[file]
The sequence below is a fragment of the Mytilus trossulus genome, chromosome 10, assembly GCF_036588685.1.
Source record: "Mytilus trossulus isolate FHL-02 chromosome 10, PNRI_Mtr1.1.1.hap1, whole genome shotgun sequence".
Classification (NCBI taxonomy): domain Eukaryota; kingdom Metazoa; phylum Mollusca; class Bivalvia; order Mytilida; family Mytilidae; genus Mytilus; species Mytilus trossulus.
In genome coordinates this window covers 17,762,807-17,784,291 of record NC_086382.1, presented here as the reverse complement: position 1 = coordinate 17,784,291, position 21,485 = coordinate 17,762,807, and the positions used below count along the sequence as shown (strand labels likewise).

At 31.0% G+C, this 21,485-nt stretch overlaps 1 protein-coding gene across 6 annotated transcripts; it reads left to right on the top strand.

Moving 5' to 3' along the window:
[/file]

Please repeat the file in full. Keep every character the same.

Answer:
The sequence below is a fragment of the Mytilus trossulus genome, chromosome 10, assembly GCF_036588685.1.
Source record: "Mytilus trossulus isolate FHL-02 chromosome 10, PNRI_Mtr1.1.1.hap1, whole genome shotgun sequence".
Classification (NCBI taxonomy): domain Eukaryota; kingdom Metazoa; phylum Mollusca; class Bivalvia; order Mytilida; family Mytilidae; genus Mytilus; species Mytilus trossulus.
In genome coordinates this window covers 17,762,807-17,784,291 of record NC_086382.1, presented here as the reverse complement: position 1 = coordinate 17,784,291, position 21,485 = coordinate 17,762,807, and the positions used below count along the sequence as shown (strand labels likewise).

At 31.0% G+C, this 21,485-nt stretch overlaps 1 protein-coding gene across 6 annotated transcripts; it reads left to right on the top strand.

Moving 5' to 3' along the window: